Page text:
Camp Ohio University

Cami Jones

Cami Jones,
Senior, Industrial & Systems Engineering

Athens, OH 5 September 2017

There’s something beautiful about the Fall season in Ohio that is amplified by living in Athens in the hubbub of campus life. I know that this is an engineering student blog, but let me be sentimental here for a few lines. The first few weeks of the first semester in Athens are fun because you get to meet new friends and together explore what I affectionately deem “Camp Ohio University”.

Local wildlife spotting at Camp Ohio University while walking to a 7:30 am class

The campus has so many hidden gems to find—interesting art, local wildlife, rainbows hidden in fountain spray, surprise performances by the Marching 110, cozy coffee shops (my favorite is named after an animal) and more. Everything is new and as the weeks progress, the forest of trees that fills in campus gains a golden hue as autumn settles in.

Throwback to my first week freshman year, when we enjoyed our downtime by doing yoga in the lobby of Read Hall!

What’s even better, in my opinion, is coming back for subsequent fall semesters. As a returning student, the opening of the semester is no longer about finding your way and meeting new people. It’s about rejoining familiar friends at favorite spots and enjoying local fare together. That’s what this past week has been for me.

We all know that our classes will pick up soon—after all, engineering assignments inevitably end up looking like big puzzles and group projects. However, I have learned to take advantage of the downtime that accompanies the first week of each semester in the “calm before the storm”.

Group projects tend to be more creative and fun when working with friends. Just notice the matching galaxy cat shirts we wore for a team intro video used as a part of our final project in computer simulation!

As the second week of the semester rolls around, I’m preparing to settle into the rhythm of classes and student organization meetings. In other words, it will be back to working on group projects with my friends and planning events for our chapter of the Institute of Industrial and Systems Engineers. And while I wouldn’t venture to say that these coming weeks will be as relaxing as the first, I know that they will be rewarding in many other ways. Here’s to a final fall semester in Athens!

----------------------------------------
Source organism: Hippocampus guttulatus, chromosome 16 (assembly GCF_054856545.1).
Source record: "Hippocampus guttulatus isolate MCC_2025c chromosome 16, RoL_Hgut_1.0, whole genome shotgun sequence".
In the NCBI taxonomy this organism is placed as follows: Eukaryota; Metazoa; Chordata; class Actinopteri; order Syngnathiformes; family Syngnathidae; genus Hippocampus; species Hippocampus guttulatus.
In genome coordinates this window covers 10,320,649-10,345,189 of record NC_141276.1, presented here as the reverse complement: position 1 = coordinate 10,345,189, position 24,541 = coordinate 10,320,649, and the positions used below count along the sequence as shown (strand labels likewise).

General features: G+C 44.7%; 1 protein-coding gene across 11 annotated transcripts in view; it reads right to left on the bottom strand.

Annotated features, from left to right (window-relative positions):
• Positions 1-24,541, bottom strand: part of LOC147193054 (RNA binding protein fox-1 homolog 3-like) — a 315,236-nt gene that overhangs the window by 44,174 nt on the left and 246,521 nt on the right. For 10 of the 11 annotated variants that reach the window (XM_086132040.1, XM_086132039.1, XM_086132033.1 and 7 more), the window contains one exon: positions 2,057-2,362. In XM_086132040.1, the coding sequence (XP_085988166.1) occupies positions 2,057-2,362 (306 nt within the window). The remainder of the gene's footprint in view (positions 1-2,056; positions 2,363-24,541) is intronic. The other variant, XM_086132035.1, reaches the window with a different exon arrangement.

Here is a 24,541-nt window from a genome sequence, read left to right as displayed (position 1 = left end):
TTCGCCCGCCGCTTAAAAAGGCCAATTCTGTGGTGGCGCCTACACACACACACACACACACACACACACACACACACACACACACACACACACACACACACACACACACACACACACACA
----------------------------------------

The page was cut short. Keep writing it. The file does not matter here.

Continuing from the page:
Second Summer at Honda

Andrew Videmsek

Andrew Videmsek,
Senior, Electrical Engineering

Athens, OH 31 August 2017

This past summer I lived in Troy, Ohio, while I was completing my second co-op term with Honda. I was located at Honda’s Anna Engine Plant working in the Engineering North America group. This group’s focus is the design and implementation of specialized production equipment for Honda plants. I was
specifically within the electrical design group working directly with a team of 16 other electrical engineers focused on automated manufacturing.

Similar to my previous co-op at Honda, this term introduced me to a brand-new environment and set of challenges that I have never seen or faced before. The Anna Engine Plant is 2.4 million square foot plant that employs 2800 people to assist in the production of engines for a wide range of Honda vehicles.
Working at a location such as this one I was able to work on tasks that brought forth challenges that are not found at smaller-scale facilities.

The projects I worked on gave me the opportunity to grow my skills in areas such as PLC and HMI programming, as well as in the area of electrical hardware design for automated manufacturing. The main focus for many of my projects was to add automated systems to current lines to help ensure part quality without impacting speed of production. I was fortunate enough to work on projects for my home plant in addition to a project for a Honda plant down in Georgia.

Now that I am back at school for my for senior year, I am able to look back and appreciate the opportunity I had during my co-op. The knowledge and skills that I gained during the past 3 months are ones that I will use for the rest of my academic career as well as long into my career outside of school.

Springtime in Athens

Nathan Arnett

Nathan Arnett,
Junior, Chemical & Biomolecular Engineering

Athens, OH 24 April 2017